Barcham and I went down to the media preview of the National Gallery’s upcoming blockbuster show Turner from The Tate, The Making of a Master this morning.
It didn’t really justify both of us going, we just both wanted to see it. We were not alone as it was one of the most well attended media events I’ve been to.
Proceedings of course started with Gallery boss Ron Radford getting his chance to talk to the assembled reptiles.
Ron was keen to point out that while the Gallery had done a Turner exhibition 20 years ago (and gallery regulars tend to be old enough to remember that long) only two works were repeated between the decades.
Turner is an interesting painter in that he bridges the gap between the bowl of fruit school of realism and something akin to impressionism (although he significantly predated the Impressionist school).
What this means is he offers a lot to both the established art lover and to the curious but uninitiated.
You can tell what he was trying to paint without much trouble (harbours, coasts, ships, fields, rivers, churches, the sky) but how he went about it, and particularly the use of light in his paintings, is downright fascinating no matter how much art you’ve consumed.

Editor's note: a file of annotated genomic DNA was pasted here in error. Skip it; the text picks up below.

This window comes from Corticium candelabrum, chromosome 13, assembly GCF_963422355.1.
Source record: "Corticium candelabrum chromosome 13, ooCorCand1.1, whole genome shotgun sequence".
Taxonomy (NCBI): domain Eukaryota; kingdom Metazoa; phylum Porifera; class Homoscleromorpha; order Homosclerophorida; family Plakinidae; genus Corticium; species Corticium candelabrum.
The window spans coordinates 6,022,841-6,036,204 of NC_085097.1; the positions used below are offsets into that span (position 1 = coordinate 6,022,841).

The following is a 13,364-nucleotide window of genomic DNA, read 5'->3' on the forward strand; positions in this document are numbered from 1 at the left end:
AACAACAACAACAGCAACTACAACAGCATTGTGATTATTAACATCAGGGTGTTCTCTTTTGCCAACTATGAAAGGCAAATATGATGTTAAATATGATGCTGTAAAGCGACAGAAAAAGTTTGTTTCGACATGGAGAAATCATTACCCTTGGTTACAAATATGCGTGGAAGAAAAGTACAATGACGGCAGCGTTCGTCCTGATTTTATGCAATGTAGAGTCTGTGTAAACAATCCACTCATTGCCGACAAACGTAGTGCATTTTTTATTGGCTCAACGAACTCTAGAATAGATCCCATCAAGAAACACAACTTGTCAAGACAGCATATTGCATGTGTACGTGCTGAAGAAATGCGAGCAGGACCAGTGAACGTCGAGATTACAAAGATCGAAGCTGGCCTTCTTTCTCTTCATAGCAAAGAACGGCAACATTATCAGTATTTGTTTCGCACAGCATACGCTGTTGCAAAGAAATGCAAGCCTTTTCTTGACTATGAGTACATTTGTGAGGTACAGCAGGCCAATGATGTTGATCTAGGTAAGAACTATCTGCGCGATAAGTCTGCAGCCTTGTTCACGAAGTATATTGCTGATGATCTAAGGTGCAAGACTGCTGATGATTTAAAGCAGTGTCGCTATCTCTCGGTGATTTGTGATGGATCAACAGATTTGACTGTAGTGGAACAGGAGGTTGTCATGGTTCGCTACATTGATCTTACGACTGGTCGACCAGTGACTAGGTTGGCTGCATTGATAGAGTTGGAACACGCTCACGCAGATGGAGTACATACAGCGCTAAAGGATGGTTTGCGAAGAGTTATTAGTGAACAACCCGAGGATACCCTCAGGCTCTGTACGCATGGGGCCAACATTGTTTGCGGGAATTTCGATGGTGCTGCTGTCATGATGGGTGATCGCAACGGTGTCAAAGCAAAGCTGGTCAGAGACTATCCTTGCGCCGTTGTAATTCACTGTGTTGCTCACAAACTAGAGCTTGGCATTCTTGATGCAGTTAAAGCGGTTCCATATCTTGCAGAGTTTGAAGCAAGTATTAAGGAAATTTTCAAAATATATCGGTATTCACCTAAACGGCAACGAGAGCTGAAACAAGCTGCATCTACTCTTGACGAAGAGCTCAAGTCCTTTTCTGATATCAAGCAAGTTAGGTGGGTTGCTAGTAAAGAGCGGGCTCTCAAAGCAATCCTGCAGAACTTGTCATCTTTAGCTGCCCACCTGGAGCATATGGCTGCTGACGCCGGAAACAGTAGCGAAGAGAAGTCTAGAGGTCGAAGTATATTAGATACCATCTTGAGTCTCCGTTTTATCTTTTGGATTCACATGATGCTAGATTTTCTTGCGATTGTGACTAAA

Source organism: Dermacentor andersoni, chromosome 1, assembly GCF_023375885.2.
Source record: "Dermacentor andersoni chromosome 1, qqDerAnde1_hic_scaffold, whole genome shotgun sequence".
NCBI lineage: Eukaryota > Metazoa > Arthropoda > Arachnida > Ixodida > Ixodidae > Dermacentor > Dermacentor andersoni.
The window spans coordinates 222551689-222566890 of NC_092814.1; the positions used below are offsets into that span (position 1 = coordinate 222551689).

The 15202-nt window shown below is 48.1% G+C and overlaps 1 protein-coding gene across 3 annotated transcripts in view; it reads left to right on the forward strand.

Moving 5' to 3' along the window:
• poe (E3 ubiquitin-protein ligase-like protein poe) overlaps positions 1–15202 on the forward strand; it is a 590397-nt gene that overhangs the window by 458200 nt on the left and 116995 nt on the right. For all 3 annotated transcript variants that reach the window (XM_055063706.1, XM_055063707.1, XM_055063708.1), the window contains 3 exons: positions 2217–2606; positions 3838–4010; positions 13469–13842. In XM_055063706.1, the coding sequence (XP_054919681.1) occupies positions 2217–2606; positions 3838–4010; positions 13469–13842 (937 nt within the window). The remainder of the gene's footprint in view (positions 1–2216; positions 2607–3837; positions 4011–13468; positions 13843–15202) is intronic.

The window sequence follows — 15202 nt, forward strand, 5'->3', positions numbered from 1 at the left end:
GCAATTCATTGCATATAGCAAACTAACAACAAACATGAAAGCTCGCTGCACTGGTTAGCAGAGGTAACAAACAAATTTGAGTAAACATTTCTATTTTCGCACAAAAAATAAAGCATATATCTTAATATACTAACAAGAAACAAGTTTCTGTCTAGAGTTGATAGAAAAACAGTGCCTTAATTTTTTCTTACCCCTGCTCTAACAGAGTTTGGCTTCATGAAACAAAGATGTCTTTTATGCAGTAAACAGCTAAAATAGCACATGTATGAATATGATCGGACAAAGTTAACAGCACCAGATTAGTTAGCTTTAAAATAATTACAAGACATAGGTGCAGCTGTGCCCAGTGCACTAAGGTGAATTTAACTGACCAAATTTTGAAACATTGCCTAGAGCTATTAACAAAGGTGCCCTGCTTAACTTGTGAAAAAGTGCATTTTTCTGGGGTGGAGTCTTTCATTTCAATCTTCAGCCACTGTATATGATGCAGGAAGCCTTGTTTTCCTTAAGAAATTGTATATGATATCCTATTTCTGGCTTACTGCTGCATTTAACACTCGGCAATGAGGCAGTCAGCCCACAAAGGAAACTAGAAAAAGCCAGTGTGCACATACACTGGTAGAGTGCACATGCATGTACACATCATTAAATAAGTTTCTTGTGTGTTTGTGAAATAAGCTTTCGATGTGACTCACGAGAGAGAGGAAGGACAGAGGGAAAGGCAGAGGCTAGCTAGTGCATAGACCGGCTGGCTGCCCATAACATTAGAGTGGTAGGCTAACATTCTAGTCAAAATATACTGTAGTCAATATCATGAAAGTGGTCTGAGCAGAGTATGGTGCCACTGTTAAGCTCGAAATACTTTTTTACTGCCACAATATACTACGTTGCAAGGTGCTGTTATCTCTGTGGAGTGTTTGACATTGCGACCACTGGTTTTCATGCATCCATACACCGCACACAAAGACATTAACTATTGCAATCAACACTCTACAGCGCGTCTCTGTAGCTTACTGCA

It’s worth taking the larger works in from different angles and distances too, some work better a little further away.
The exhibition only has a shortish run until 8 September (it opens Saturday) so if you’ve got a spare afternoon before then you really don’t want to miss it.
Here’s Barcham’s take on things:
The selection of works is wonderfully diverse. Large majestic landscapes best viewed from a distance, small studies of light and colour to be scrutinized up close, and (perhaps most interesting) half finishes studies and sketches to be admired.
The pieces were well supported with information about the ‘when, where, and why’ of each pieces creation.
Totally worth a trip.
Family Activity Room
The Family Activity Room was pretty cool. There were giant screens depicting Turner’s maritime landscapes that you could view from a small boat. It was rather cute.
Even better were the dozen or so easels spread around at ‘kid’ height. Each easel either had a some paper with water colours available for kids to try and paint their own masterpiece, or an iPad for kids to interact with.
First thing I noticed was they sold Hendricks gin. Second thing I noticed was they sold clothes for your dog.
It was an odd kind of gift shop.
The preview ended as it started, with Ron on camera.